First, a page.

After moving to Olympia, I worked with the state of Washington’s Department of Natural Resources (DNR) and the Department of Fish and Wildlife (DFW) doing GIS work for the DNR’s aquatic resources department and the DFW’s GIS team.

Interest in Environmental Science

honeycomb_shutterstock_327967967I am interested in toxicology. If Safer® Brand helps sponsor my work in Evergreen State College’s MES program, I plan to focus on toxicology and how it relates to air and water, it will weave my diverse interests in environmental advocacy, natural science and GIS skills into a career path in ecological stewardship.

I am a hobby beekeeper and am active in the local beekeeping club. As a beekeeper, I have experienced the effects of Colony Collapse Disorder on my bees. I am also a scuba diver. I have seen the effects of anoxic currents on the wolf eel while diving in the Hood Canal.

My passion for the environment started with my dismay over the disappearance of the local toads in the Cottonwood area of Salt Lake City where I grew up. It is sustained by the struggles of creatures in the Puget Sound and the plight of the honey bees worldwide. A Masters of Environmental Science from Evergreen would tie my life experiences of science and activism together.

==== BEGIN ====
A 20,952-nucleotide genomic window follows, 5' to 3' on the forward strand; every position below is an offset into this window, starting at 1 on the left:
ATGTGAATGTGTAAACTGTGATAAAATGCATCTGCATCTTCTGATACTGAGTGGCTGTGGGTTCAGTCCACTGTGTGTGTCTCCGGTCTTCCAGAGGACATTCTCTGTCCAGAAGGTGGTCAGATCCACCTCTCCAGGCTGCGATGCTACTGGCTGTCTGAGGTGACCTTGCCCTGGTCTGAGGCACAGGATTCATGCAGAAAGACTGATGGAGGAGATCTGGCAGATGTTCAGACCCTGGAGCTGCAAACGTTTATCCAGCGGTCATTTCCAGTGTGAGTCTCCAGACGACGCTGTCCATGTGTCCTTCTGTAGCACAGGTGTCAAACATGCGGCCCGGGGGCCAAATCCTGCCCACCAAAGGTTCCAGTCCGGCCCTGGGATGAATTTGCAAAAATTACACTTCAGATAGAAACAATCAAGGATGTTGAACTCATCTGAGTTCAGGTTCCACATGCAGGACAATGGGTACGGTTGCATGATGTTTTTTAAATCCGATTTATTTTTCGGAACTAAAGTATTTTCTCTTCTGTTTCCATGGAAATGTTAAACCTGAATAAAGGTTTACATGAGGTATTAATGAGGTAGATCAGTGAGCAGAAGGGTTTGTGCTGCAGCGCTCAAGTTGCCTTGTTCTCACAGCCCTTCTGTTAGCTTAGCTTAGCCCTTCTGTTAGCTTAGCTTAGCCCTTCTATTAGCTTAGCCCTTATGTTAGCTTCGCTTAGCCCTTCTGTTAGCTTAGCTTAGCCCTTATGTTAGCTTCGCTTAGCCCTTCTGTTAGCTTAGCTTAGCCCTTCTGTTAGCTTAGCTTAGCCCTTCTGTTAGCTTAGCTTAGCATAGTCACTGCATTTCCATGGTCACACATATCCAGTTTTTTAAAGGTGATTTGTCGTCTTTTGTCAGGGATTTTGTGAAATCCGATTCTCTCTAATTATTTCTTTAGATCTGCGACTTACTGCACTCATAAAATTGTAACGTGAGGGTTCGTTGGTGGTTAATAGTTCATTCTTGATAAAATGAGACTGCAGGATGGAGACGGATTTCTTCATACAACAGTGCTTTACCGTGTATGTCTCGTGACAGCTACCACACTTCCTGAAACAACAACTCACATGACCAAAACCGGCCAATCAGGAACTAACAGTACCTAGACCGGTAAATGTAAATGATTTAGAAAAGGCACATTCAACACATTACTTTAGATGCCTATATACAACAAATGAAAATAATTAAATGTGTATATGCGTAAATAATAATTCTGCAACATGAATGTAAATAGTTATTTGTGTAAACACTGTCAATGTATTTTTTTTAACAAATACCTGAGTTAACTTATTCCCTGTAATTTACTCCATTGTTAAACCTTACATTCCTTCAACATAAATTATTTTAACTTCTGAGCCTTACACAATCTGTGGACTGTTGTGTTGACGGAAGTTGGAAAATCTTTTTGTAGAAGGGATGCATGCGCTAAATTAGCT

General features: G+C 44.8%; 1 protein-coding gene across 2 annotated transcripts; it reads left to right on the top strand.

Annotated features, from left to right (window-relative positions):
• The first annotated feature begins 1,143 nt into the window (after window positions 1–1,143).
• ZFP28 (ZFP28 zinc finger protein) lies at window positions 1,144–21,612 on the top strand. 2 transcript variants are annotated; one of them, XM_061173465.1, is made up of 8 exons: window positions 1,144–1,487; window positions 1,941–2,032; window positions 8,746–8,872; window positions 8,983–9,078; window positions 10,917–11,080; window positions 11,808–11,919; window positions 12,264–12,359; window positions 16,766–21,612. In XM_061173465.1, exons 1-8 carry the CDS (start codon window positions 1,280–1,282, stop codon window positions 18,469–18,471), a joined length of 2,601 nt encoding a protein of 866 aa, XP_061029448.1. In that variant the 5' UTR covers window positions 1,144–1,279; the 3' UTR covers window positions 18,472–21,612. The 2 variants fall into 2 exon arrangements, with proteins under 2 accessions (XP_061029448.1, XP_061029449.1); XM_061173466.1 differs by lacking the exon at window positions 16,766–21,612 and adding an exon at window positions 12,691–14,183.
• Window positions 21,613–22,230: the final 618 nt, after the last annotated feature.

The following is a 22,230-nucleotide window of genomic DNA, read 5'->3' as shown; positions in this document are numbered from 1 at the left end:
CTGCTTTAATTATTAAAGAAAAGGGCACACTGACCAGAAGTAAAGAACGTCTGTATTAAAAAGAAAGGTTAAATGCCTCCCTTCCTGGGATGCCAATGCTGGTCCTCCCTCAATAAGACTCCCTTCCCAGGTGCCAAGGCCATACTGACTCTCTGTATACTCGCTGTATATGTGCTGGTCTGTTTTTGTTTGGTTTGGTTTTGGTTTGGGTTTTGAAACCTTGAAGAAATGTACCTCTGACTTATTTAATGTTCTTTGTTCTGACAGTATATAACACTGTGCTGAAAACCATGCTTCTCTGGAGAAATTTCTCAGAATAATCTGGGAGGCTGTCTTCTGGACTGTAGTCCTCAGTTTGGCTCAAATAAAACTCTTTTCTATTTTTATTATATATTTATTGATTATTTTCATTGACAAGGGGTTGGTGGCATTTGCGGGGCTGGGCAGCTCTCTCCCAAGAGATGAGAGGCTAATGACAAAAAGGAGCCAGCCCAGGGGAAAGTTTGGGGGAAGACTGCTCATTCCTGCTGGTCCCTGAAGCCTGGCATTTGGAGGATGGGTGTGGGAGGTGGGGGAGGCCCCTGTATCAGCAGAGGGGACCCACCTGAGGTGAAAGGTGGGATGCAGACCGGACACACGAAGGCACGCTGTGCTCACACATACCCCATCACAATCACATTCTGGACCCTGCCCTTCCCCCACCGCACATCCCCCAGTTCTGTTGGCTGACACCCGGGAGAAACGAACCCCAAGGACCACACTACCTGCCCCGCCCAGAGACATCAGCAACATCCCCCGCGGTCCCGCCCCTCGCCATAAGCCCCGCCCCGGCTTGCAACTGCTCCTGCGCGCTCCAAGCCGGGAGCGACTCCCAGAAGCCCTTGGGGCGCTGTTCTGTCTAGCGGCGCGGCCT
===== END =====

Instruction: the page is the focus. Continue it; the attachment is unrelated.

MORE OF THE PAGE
I am intrigued by Safer® Brand and its sponsorship of earth-friendly products. How does Safer® Brand products help protect the bees? As a bee keeper, perhaps my thesis will feature Safer® Brand products.


You Can Enter Our Next Scholarship Essay Contest

College and university students are urged to write an essay to enter our Summer 2017 contest as well. Entries are due by June 15, so get writing!

If you have any questions about the upcoming contest, connect with Safer® Brand on Facebook to ask.

Cookies On This Site Ok This site uses cookies to improve your user experience. By using this site you agree to these cookies being set. To find out more see our cookies policy.